اثر صفات غیر فیزیکی بر روی درک از جذابیت فیزیکی: سه مطالعه طبیعت گرایانه
|کد مقاله||سال انتشار||مقاله انگلیسی||ترجمه فارسی||تعداد کلمات|
|35763||2004||14 صفحه PDF||سفارش دهید||محاسبه نشده|
Publisher : Elsevier - Science Direct (الزویر - ساینس دایرکت)
Journal : Evolution and Human Behavior, Volume 25, Issue 2, March 2004, Pages 88–101
From an evolutionary perspective, beauty is regarded as an assessment of fitness value. The fitness value of a social partner can be influenced by both physical and nonphysical traits. It follows that the perceived beauty of a social partner can be influenced by nonphysical traits such as liking, respect, familiarity, and contribution to shared goals in addition to physical traits such as youth, waist-to-hip ratio, and bilateral symmetry. We present three studies involving the evaluation of known social partners showing that judgments of physical attractiveness are strongly influenced by nonphysical factors. Females are more strongly influenced by nonphysical factors than males and there are large individual differences within each sex. In general, research on physical attractiveness based on the evaluation of purely physical traits of strangers might miss some of the most important factors influencing the perception of physical attractiveness among known associates.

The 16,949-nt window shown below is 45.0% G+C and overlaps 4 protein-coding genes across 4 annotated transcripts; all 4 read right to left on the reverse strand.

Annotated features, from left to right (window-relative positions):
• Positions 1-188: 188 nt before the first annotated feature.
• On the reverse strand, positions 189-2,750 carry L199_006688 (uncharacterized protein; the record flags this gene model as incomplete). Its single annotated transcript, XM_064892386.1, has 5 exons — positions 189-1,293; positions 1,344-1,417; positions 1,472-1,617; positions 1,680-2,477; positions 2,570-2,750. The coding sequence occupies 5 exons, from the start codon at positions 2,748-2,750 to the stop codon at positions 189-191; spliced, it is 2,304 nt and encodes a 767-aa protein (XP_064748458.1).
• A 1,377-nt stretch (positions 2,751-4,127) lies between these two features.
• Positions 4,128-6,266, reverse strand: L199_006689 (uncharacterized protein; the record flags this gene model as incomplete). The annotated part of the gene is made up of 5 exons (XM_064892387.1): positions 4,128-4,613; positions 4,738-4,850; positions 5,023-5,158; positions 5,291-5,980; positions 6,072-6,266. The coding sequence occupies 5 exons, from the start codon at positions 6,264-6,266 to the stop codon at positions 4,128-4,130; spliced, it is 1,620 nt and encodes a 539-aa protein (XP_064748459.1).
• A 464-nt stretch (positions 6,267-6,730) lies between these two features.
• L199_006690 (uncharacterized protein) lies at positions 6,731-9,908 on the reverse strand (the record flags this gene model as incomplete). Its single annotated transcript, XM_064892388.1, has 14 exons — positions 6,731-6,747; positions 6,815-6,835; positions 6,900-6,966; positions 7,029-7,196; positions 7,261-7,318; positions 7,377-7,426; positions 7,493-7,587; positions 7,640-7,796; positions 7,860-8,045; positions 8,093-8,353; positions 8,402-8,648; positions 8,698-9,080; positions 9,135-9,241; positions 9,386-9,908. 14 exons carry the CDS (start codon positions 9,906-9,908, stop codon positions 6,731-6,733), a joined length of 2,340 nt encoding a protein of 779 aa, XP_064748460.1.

A sense of beauty is often regarded as uniquely human and without any practical value. In contrast, evolutionary biologists increasingly view beauty as an assessment of fitness value, computed by a phylogenetically ancient set of cognitive mechanisms that are almost certainly shared with other animals (Voland & Grammer, 2003). The basic idea is that organisms are constantly faced with decisions about where to move, with whom to interact, and so on. Each decision requires assessing the fitness value of the alternatives. In the case of habitat, the relevant factors might be food, water, and protection from predators Orians & Heerwagen, 1992 and White & Heerwagen, 1998. In the case of social partners, the relevant factors might be fecundity, strength, or health Buss, 1999 and Thornhill, 1998. In both cases, the cognitive mechanisms operate automatically and largely beneath conscious awareness. The most fitness-enhancing alternative is simply perceived as most attractive and the organism is “drawn” to what is regarded as most attractive by definition. A fundamental implication of this view is that the perception of beauty should be influenced by nonphysical factors in addition to physical factors. For example, consider a man evaluating a woman as a possible marriage partner. The woman has a set of physical traits that contribute to her fitness value for the man: her youth, health, symmetry, waist-to-hip ratio, and so on. She also has a set of nonphysical traits that contribute to her fitness value for the male: her niceness, intelligence, sense of humor, compatibility, willingness to work hard, availability, and especially how much she likes him. The total fitness value of the woman for the man is based on a combination of physical and nonphysical traits. The question is how will the man perceive the physical attractiveness of the woman? One possibility is that his assessment of her physical attractiveness will be based on purely physical traits even though his choice might be influenced by other traits. He might think (consciously or unconsciously) “this person is only moderately physically attractive but has other nonphysical virtues that make her desirable to me.” Another possibility is that his assessment of her physical attractiveness will be based on her overall fitness value, including her nonphysical traits. He might simply be drawn to her and would rate her as more physically attractive than others who are unaware of her nonphysical traits. Both scenarios are theoretically possible but the second is most faithful to the basic concept of beauty as an assessment of fitness value. A few studies have examined the effect of nonphysical factors on the judgment of physical attractiveness. Early studies that were not inspired by evolution include Gross and Crofton's (1977) paper “What Is Good Is Beautiful,” written in response to Dion, Berscheid, and Walster's (1972) landmark paper “What Is Beautiful Is Good,” and Nisbett and Wilson's (1977) demonstration of a “halo effect” in which evaluations of one attribute of a person are generalized to influence evaluations of other attributes (see also Feingold, 1992, Felson & Bohrenstedt, 1979 and Owens & Ford, 1978). The famous “closing time effect” (Gladue & Delaney, 1990) demonstrates that simple availability can influence the perception of physical attractiveness. More recent studies inspired by evolutionary psychology show that social status (Townsend & Levy, 1990) and prosocial orientation (Jensen-Campbell, West, & Graziano, 1995) enhance perception of physical attractiveness. These are, however, vastly outnumbered by studies that focus entirely on physical traits. For example, a recent review of facial attractiveness by Langlois, Kalakanis, Rubenstein, Larson, Hallam, and Smoot (2000), including 11 meta-analyses of over 900 studies, provides a comprehensive assessment of the questions asked and methods employed in both traditional and evolutionary psychological research. The questions are centered almost entirely on the effects of physical features such as bilateral symmetry on the perception of physical attractiveness, agreement among raters within and across cultures, the effects of physical attractiveness on the perception of nonphysical traits such as intelligence, and the differential treatment that attractive people (defined purely in terms of their physical traits) receive compared to unattractive people. Another problem is that most studies on physical attractiveness—including the few that examine nonphysical factors—are based on the evaluation of strangers. Moreover, according to Langlois et al. (2000, p. 408), “most of the research we reviewed categorized people into two levels of attractiveness, high or low.” Comparing the ends of the distribution exaggerates the consistency with which people rate others as physically attractive based on physical traits. These widespread methods are problematic from an evolutionary perspective. In ancestral social environments, interactions took place in small groups of people whose physical attributes were roughly average and whose nonphysical attributes were intimately known to each other. The psychological mechanisms that evolved to integrate these factors into an overall assessment of physical attractiveness might not be engaged by the artificial conditions of psychological experiments, even those that attempt to examine nonphysical factors. In short, there is a great need for studies of physical attractiveness that include both physical and nonphysical factors and that are conducted under naturalistic conditions. We present three studies that were conducted in this spirit. The first added a twist to the method of evaluating photographs by having people evaluate the photographs of known individuals in their high school yearbooks. The second and third studies were conducted on actual groups of interacting individuals. In the second study, evaluation by group members was compared to evaluation by strangers based on photographs. In the third study, group members evaluated each other when the group was initially formed and again after a period of interaction, providing the strongest test of the effect of nonphysical factors on the assessment of physical attractiveness.